Then, just around 36 months of age, children are smart enough to re-enact multiple steps like getting ready for their day by making breakfast, packing a bag and saying simple phrases like “bye”, “beep beep”, “daddy”, “cup” etc (“Foundation: Imitation,” 2018). The children model their parents and caregivers by using the same gestures, words and intonation. Therefore, children need to be given more credit for how clever and intelligent they are, and parents need to be more actively aware of this. If children can pick up on all the aspects previously discussed, they are smart enough to understand their family status. Classrooms at school have a variety of children of sex, age, racial orientation and social class. Children recognize when they do not have the same toys, clothing, snacks, and friends like all the other children, which results in them being bullied. Lack of education due to an unproductive learning environment is a big reason for child poverty.
Children, being as intuitive as they truly are, start to piece together that maybe their home life is not the same as the other children. As a result, children start to accept their family’s social class and learn to grow accustom to their family’s habits. For example, if my mom does not go to work then I do not have to go to school. Also, children raised in poverty may experience poor education due to limited access to good schools and their parents not having the time or resources to give them extra help.
These children who grow up in poverty are disadvantaged and this correlates to the sequence of generational poverty. In addition to lacking resources for education, children who experience poverty are more susceptible to long-term health implications. There are many reasons, some just being as simple as households not being equipped with functional smoke detectors, unsafe roofs and stairs, unprotected windows and so on (Boghani,2017). In addition, poverty- born children are more inclined to experience asthma or obesity that leads to problems such as diabetes and heart disease (Boghani,2017). Exposure to tobacco in households also has a direct correlation, which harms the brain as well (Boghani,2017). Creating an avenue for other children to bully them based on their weight and appearance, causes the child to not to want to go to school. Being raised in an impoverished household, creates vulnerability to constant stresses.
This toxic stress may include abuse or neglect, but either way, impacts a child’s brain development and the ability to succeed (Boghani,2017). The permanent changes to brain structure and function increases anxiety, impaired memory and mood control, which causes a disadvantage in the classroom as you try to learn, problem solve and follow rules (Boghani,2017). The children will mimic their caregivers emotional conduct and will more likely than not mirror the damaged emotional state, caused by stress. This stress is proven to be a significant problem in the growth of children’s brains and emotional well-being. Without proper education, children lack the tools and abilities to escape from the poverty they are far too familiar with. The children’s community, school, personal brain development, is all a result of the children wanting to be like mom and dad. The children study the habits, emotions, reactions and imitate them which is causing childhood poverty to be chronic.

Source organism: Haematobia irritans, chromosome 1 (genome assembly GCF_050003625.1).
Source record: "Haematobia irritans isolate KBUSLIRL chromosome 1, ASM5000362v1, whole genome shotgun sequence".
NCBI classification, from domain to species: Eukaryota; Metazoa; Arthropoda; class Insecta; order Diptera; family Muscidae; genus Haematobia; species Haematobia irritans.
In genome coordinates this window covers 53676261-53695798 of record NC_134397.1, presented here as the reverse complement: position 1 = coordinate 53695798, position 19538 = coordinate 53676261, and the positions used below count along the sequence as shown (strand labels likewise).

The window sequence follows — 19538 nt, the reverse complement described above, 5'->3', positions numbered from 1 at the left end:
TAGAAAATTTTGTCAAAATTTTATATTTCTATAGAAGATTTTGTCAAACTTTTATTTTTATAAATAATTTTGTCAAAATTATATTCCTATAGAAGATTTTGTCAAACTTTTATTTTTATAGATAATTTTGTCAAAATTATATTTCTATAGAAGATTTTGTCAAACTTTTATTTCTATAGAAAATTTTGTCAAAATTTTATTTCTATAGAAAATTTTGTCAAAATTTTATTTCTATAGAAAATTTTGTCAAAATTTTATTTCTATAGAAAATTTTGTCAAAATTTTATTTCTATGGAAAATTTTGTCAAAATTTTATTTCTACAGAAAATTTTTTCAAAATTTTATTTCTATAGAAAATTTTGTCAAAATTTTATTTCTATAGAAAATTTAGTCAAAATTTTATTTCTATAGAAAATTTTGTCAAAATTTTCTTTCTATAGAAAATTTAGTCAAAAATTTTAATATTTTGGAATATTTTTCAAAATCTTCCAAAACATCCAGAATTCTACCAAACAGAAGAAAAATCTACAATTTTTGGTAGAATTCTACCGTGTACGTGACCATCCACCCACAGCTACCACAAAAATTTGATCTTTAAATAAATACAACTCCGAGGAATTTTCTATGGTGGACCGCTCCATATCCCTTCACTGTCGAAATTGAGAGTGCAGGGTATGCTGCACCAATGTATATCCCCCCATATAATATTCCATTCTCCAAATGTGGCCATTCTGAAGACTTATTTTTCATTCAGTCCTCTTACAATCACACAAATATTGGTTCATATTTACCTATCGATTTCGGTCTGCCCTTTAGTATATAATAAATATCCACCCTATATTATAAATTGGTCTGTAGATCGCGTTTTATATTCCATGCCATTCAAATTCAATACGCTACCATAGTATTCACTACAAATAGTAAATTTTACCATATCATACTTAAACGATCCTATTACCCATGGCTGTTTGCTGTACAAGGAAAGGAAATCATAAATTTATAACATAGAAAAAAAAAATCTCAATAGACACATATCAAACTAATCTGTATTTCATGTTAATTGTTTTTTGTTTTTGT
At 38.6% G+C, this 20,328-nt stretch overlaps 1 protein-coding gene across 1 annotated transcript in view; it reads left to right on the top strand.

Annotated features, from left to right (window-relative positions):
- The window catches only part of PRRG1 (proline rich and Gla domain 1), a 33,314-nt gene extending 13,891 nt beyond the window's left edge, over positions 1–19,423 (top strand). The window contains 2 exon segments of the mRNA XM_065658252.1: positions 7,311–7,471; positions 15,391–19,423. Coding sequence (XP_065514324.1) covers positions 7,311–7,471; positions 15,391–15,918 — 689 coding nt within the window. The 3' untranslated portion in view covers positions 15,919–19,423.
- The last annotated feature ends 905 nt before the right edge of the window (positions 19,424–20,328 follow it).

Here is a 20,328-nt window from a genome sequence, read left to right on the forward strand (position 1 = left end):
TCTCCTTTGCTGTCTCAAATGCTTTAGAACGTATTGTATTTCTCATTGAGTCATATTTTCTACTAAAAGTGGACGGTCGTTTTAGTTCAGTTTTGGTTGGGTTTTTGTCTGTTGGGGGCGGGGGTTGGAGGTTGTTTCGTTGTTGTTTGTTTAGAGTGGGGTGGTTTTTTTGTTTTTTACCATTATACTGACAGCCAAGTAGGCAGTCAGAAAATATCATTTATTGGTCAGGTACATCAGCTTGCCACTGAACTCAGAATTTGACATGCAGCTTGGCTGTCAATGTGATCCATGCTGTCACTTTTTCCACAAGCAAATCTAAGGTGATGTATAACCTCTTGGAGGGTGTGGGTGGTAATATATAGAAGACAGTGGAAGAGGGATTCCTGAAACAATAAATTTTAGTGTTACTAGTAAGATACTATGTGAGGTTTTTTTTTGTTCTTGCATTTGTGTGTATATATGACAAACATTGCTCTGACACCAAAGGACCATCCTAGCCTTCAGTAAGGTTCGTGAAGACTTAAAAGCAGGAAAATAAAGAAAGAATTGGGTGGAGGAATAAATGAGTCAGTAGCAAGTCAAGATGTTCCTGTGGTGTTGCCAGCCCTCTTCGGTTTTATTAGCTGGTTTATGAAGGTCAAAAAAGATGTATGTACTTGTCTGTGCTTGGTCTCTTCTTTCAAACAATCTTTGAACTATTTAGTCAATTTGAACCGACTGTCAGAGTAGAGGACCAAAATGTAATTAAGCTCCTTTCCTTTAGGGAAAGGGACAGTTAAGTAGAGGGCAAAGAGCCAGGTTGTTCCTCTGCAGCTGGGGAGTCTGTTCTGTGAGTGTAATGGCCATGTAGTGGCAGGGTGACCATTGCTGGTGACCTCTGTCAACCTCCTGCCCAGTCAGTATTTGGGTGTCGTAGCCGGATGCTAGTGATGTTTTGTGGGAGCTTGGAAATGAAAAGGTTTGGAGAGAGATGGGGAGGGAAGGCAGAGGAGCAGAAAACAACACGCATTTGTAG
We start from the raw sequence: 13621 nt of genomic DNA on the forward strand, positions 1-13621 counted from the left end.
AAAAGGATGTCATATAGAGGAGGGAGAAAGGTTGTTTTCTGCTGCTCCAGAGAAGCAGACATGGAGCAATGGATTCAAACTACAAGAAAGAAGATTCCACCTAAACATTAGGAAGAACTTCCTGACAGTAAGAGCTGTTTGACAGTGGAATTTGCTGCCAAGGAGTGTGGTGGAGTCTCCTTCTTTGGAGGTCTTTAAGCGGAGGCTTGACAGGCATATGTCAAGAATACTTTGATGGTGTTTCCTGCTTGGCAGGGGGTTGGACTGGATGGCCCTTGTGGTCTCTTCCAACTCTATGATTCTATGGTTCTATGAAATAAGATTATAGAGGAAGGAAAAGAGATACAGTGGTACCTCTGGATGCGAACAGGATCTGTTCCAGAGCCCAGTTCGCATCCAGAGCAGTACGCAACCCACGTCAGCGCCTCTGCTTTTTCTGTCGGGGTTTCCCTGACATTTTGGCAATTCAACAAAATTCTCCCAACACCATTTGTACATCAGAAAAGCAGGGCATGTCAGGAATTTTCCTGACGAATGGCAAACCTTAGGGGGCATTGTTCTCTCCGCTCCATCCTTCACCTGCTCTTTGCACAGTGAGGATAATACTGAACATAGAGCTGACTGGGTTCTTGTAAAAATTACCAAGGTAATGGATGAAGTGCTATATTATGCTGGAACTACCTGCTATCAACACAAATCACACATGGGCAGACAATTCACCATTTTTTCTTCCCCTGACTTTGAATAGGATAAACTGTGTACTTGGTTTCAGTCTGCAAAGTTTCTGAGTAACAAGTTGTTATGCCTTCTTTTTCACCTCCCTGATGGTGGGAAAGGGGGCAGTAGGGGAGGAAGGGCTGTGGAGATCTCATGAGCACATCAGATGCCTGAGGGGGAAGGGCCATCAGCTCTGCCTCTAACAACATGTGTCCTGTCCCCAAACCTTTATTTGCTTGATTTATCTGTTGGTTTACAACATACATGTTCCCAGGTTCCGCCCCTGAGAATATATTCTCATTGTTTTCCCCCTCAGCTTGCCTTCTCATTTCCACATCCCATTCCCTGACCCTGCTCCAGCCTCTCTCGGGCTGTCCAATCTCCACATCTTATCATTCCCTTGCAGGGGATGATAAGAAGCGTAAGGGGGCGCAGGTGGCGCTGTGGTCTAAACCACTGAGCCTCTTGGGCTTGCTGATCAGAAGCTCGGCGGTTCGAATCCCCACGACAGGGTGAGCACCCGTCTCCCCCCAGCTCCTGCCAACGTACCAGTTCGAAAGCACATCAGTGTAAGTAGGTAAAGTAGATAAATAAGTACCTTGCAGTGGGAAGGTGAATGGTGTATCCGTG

The future of your children lies in your hands as a parent or caregiver, starting when the child is eight months old. Parents must identify how intelligent their children are and weigh out different options of how to make a more functional household that does not include making your children susceptible to chronic illnesses, toxic stress, bullying and a lifetime of poverty. Therefore, these reasons support that poverty is explained by social learning theory. As discussed earlier, children who have grown up in poverty experience changes in brain chemistry and mental and emotional states, which hurts their development in their family and school environment.
That is explained through social learning theory, but attribution theory also gives evidence to fuel the reasons behind childhood poverty. Attribution theory “is a theory of emotional behavior asserting that the experience of emotion is based on conscious evaluations people make about their physiological sensations in particular social settings” (Hutchison, 2015). In other words, a child in an impoverished home would respond to a situation as they understand it, which correlates to the emotion they experience (Hutchison, 2015). The child may interpret teasing from his family different than he would by his peers. A child in poverty does not fit in with the wealthy or middle-class students therefore, he feels threatened and anxious. The psychological response which may be conscious or unconscious, would be to find security by ignoring the students and sit in isolation (Hutchison, 2015). The child would then feel that the students and teachers are negatively appraising him, resulting in feeling resentment and inferior. The consequence is a low level of self-esteem.